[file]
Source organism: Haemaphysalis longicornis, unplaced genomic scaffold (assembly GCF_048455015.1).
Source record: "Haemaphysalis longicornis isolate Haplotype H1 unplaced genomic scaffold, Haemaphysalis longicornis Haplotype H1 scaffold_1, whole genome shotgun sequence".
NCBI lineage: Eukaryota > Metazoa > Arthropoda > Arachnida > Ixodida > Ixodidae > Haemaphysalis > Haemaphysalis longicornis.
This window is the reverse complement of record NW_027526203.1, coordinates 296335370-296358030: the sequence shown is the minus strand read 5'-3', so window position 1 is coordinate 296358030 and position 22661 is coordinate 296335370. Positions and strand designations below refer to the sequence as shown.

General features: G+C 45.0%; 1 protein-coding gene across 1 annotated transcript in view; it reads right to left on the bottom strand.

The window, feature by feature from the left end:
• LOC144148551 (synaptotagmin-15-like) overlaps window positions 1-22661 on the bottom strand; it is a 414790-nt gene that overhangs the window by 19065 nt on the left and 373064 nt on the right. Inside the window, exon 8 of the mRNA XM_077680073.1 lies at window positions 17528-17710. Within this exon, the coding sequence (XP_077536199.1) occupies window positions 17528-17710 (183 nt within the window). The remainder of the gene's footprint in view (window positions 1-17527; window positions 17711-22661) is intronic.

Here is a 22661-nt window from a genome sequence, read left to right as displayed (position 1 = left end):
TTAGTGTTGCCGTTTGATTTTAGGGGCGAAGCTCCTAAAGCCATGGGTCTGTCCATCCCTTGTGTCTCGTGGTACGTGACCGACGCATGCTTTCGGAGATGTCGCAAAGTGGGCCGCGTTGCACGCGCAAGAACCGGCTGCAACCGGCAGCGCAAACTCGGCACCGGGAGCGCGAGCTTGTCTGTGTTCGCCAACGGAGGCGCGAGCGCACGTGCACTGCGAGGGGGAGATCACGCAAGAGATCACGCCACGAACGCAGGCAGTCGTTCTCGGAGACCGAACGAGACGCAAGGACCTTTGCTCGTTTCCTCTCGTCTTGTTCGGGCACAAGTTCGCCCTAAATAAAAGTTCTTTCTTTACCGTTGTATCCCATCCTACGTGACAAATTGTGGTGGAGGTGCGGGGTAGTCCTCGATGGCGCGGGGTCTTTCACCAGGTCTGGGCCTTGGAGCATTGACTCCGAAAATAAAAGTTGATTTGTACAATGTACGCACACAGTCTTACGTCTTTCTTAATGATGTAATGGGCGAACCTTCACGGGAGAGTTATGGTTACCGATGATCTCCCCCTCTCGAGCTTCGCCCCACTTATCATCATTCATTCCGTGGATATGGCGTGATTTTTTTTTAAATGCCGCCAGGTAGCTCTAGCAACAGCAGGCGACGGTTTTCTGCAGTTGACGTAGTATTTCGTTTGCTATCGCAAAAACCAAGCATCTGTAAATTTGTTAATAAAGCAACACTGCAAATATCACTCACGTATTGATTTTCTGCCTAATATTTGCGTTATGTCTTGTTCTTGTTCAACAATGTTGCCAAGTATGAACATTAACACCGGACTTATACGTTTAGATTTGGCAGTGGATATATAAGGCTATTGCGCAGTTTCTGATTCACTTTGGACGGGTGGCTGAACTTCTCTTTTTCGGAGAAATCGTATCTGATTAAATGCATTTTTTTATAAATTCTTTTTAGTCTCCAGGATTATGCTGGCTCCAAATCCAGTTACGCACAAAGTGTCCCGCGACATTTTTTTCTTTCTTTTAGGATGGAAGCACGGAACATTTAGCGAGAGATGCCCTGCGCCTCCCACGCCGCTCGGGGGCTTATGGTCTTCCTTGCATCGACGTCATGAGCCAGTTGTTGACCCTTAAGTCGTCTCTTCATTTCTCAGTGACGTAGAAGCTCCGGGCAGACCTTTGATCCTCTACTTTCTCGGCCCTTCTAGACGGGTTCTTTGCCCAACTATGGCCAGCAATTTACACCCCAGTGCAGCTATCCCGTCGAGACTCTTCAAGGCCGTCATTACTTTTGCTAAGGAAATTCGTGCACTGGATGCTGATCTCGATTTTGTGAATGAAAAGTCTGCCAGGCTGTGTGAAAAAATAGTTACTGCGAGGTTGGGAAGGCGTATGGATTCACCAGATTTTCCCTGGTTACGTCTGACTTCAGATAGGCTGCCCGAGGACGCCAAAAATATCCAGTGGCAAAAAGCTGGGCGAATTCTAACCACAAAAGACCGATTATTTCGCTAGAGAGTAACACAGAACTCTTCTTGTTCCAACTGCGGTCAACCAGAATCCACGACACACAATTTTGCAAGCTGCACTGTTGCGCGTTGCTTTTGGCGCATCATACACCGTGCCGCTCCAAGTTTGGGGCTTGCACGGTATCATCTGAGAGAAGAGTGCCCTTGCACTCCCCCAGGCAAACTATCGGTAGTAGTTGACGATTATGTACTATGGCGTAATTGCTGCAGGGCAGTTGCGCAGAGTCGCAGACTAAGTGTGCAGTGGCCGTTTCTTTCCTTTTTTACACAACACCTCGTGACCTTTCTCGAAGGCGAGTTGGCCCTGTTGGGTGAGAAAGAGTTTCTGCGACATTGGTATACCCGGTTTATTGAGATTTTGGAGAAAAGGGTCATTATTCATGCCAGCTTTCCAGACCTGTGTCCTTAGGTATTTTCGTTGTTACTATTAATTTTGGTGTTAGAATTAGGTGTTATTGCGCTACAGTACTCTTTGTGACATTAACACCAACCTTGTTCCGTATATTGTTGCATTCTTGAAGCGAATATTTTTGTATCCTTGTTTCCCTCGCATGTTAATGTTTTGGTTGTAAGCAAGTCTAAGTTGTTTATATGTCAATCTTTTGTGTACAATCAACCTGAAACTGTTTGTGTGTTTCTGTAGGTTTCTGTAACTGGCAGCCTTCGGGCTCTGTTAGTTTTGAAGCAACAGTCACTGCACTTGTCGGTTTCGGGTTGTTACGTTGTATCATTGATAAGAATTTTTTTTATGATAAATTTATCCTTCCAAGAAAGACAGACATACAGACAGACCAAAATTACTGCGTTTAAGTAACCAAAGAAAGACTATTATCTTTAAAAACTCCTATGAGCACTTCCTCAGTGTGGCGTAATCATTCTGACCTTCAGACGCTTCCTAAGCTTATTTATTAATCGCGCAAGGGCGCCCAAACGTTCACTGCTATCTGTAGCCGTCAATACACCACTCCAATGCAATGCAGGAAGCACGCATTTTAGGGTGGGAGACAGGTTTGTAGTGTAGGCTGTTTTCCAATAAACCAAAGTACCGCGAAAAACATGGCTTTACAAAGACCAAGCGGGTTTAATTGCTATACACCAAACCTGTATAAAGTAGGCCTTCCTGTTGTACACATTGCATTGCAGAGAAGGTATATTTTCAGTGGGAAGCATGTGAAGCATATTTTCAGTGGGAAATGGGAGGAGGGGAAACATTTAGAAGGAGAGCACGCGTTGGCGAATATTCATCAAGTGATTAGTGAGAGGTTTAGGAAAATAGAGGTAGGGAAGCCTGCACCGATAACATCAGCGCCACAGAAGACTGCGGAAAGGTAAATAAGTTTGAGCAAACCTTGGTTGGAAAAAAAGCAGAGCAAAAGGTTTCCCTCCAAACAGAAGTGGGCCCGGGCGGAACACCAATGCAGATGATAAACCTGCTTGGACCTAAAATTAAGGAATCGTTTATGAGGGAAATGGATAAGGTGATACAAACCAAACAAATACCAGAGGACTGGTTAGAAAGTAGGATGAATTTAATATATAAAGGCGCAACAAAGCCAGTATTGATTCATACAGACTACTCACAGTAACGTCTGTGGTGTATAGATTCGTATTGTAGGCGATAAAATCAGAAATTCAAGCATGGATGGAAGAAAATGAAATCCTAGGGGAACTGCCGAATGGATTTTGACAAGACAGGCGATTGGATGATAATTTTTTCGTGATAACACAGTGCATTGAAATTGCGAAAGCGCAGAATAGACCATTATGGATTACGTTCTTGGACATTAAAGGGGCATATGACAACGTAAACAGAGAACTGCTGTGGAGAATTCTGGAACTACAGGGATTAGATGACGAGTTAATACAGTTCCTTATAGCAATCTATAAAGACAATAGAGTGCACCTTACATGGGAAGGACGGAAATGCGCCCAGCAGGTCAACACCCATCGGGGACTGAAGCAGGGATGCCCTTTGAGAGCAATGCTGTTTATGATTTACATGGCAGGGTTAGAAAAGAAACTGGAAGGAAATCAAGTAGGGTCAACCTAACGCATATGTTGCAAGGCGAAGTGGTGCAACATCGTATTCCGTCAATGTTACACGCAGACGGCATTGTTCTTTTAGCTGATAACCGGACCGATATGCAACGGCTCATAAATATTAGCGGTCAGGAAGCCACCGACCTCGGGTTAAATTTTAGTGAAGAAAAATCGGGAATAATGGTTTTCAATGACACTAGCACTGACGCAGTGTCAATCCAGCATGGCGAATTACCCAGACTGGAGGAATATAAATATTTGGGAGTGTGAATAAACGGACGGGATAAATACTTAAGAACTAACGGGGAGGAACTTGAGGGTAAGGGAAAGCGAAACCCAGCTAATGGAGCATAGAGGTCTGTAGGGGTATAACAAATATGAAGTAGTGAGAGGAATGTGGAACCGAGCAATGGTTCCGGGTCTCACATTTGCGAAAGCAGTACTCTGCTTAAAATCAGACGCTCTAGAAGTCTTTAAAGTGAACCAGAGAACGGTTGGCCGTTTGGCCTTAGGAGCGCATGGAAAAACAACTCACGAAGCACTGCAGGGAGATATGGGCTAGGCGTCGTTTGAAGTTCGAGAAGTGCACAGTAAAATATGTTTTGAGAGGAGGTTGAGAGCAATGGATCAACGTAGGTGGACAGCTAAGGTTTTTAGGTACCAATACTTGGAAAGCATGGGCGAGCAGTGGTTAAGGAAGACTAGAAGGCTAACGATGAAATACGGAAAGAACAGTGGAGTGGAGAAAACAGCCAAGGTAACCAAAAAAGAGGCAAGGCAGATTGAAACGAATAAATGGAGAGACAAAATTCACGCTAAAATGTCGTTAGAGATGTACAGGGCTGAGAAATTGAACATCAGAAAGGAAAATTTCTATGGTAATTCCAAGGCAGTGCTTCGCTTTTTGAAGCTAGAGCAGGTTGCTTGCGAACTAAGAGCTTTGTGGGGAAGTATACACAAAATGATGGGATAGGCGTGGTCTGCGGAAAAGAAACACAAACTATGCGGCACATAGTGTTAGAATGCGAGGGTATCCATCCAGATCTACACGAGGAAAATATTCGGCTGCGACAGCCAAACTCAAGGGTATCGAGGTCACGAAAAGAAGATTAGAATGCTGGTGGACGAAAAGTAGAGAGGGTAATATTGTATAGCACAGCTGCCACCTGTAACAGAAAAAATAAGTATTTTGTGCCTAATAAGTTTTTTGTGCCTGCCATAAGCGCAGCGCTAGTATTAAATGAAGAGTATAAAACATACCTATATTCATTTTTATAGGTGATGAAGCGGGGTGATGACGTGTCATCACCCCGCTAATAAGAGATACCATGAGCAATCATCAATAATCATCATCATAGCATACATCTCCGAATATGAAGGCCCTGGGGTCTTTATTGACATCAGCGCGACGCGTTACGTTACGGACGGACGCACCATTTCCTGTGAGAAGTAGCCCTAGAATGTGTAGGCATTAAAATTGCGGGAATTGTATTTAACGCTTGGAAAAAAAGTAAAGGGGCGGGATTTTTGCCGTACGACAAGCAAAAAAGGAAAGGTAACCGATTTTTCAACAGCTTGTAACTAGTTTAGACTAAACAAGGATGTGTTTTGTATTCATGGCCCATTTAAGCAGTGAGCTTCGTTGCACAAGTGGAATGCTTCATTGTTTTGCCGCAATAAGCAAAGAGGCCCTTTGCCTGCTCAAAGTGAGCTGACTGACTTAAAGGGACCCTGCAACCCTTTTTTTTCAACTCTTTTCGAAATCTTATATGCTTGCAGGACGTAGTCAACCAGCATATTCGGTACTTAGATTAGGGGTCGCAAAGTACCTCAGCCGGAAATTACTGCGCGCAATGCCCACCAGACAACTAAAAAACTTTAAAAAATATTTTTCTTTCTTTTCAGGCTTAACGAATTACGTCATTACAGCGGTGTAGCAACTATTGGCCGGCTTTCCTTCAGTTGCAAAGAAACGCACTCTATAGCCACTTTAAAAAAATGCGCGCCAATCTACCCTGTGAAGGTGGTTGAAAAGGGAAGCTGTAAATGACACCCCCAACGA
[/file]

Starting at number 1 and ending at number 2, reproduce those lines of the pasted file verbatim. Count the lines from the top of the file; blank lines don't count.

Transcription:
Source organism: Haemaphysalis longicornis, unplaced genomic scaffold (assembly GCF_048455015.1).
Source record: "Haemaphysalis longicornis isolate Haplotype H1 unplaced genomic scaffold, Haemaphysalis longicornis Haplotype H1 scaffold_1, whole genome shotgun sequence".